Tazettas that don’t go dormant -?

August 25, 2020

Categories: Autumn Blooming Daffodils, Cytology, Daffodil Types, Growing Daffodils, Science, Weather and Temperature, Winter Blooming Daffodils

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Some years I’ve observed true tazettas (not poetaz) that do not go fully dormant for months after their companions are long, long gone. I think they are always bicolors – ‘Early Pearl’, maybe Nx italicus, and others, I’ve never paid too close attention. But these are single bulbs, here and there.

This year however, there is a fall-blooming/early winter bicolor where the entire clump is still 1/3 green as of Aug. 15. Granted the bed is in light shade, but everything else went dormant by end of May. This is in Tallahassee, where the winter tazettas start sprouting roots by early Sept.

I haven’t looked at the long-range forecast for the fall, but as we’re due for an active hurricane season i don’t imagine there will be an 8-week crushing heatwave in Sept. and Oct. like last year to impact root production.

What happens when bulbs don’t really go dormant, or their dormancy period is, comparatively speaking, really short?


8 responses to “Tazettas that don’t go dormant -?”

  1. Michael Berrigan, Minnesota says:

    Tazettas are driven by water cycles.  I believe the cultivar ‘Erilcheer’ is popular as it blooms heavily early and then sends secondary stems extending the season.  It is particularly responsive to water.  In Minnesota, it would bloom in the spring and then in late Summer setting it up for the foliage to be killed off with our freezing temperatures.  If you do not get too cold of frosts, then you should not be bothered with growth late into the Summer.  To control this, one needs to withhold the water from reaching the bulbs.  Some particularly decorative cardboard laid over the patch would probably work.  One could also keep the bulbs in stout pots and trundle them under cover to estivate.   I used shingles to keep bulbocodiums from coming up too early to great effect for several years.  It only took one time forgetting to take this off to undo all of that work.  I now keep my bulbocodiums and Tazettas in pots in the greenhouse dry for the Summer.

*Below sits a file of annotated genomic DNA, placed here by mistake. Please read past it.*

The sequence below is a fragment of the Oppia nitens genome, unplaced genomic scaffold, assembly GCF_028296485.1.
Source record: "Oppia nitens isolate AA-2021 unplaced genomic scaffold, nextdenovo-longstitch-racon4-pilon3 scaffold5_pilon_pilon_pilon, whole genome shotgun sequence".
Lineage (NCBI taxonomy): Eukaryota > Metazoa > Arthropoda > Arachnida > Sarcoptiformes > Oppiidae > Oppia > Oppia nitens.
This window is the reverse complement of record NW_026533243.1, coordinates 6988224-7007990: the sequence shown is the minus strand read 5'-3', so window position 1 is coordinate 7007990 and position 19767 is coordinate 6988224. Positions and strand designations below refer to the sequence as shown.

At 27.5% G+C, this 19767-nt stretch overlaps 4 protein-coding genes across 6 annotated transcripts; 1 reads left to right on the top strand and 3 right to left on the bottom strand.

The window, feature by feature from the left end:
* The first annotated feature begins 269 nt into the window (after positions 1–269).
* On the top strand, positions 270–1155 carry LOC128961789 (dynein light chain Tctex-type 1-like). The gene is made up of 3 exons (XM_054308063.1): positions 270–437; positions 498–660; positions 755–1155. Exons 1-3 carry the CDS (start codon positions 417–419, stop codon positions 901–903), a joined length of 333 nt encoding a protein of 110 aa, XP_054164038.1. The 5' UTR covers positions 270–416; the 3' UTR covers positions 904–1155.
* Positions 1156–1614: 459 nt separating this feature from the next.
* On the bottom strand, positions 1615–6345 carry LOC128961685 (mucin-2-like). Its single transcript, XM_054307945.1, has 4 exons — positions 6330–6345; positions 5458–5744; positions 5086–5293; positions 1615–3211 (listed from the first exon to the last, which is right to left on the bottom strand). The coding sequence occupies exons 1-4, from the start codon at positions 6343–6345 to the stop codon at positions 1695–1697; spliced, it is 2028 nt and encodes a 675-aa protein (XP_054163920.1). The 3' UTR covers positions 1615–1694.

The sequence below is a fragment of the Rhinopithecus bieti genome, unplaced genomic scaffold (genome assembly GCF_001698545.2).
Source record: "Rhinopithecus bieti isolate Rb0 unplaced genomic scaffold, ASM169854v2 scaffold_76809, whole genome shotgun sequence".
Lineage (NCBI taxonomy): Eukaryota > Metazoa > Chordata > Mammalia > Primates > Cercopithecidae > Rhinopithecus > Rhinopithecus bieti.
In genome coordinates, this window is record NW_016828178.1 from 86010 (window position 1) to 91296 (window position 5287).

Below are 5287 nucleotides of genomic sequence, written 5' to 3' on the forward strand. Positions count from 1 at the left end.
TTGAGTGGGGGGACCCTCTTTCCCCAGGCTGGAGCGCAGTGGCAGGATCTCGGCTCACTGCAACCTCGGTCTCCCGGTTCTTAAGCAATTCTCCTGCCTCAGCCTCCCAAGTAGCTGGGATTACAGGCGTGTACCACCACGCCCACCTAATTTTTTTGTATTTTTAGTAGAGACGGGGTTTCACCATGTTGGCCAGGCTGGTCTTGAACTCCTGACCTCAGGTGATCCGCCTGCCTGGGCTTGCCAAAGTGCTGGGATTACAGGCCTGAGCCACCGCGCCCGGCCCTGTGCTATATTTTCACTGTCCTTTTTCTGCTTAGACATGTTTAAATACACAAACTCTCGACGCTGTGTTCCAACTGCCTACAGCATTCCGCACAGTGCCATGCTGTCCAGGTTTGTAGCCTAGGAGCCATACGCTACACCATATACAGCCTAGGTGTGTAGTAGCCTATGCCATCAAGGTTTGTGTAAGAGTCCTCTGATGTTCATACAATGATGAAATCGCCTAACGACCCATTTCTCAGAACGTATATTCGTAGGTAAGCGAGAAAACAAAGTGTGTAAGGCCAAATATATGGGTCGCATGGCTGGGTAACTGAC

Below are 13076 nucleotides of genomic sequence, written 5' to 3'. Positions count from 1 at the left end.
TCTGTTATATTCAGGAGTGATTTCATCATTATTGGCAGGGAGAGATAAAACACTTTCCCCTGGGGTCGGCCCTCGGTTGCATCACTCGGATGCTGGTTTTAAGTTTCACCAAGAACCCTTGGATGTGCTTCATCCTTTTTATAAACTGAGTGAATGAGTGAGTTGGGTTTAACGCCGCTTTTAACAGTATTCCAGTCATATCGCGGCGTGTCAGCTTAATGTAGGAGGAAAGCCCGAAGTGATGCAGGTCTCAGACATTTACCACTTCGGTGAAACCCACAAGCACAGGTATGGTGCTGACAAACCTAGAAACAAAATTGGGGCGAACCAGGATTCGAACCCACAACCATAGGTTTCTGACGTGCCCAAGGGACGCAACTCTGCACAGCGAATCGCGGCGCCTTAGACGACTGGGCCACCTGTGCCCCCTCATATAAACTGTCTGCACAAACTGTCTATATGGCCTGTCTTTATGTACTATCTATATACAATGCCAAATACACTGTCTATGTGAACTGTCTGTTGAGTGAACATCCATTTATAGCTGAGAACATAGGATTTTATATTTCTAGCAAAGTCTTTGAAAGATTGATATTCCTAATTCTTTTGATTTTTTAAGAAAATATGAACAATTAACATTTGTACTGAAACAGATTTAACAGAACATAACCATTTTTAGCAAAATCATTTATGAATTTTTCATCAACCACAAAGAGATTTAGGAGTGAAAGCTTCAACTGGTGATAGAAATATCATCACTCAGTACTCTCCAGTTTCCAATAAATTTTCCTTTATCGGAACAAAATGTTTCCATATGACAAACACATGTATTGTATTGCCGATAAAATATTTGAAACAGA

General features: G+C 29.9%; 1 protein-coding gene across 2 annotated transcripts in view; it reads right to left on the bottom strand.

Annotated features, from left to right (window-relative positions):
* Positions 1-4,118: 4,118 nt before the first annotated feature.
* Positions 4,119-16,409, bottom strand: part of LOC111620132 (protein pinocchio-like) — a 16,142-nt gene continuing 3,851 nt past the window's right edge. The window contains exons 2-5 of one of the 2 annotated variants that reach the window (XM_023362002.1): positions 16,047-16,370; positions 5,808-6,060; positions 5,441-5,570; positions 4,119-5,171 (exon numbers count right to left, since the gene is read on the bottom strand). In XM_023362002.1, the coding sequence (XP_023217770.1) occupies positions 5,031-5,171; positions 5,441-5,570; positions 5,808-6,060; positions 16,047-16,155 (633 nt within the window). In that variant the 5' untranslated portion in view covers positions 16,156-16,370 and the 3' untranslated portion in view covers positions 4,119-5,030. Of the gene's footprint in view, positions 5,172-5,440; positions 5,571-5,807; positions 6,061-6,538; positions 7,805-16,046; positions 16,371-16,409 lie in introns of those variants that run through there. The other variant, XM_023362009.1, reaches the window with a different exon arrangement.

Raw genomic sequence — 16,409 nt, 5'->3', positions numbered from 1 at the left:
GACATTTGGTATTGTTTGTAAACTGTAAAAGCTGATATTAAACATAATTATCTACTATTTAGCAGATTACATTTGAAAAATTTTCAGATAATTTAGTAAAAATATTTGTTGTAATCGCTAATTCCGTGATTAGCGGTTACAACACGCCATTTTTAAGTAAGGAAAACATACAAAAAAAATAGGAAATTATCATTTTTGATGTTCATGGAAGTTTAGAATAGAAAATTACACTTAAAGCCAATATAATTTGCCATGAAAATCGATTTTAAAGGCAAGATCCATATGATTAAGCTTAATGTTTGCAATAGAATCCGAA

2. Clay Higgins, New Jersey Clay Higgins2 says:

    I have had problems with tazetta not wanting to go dormant in the summer
    and have white active roots into August. Some start growing again in
    September. Only when I was in eastern North Carolina along the coast did a
    solution become available. There we were assured of a period once a year
    of a drought of about a month to six weeks with no water. The roots would
    finally go dormant.

    I think the solution is as Michael Berrigan stated, keep tazettas dry in
    the summer to force them into becoming dormant.


  3. David Adams, New Zealand says:

    I often talk to garden clubs during the fall. People say ‘Oh, its a strange season, my daffodils are up already.” and I reply “No, its just the tazettas. They have foliage almost all year.”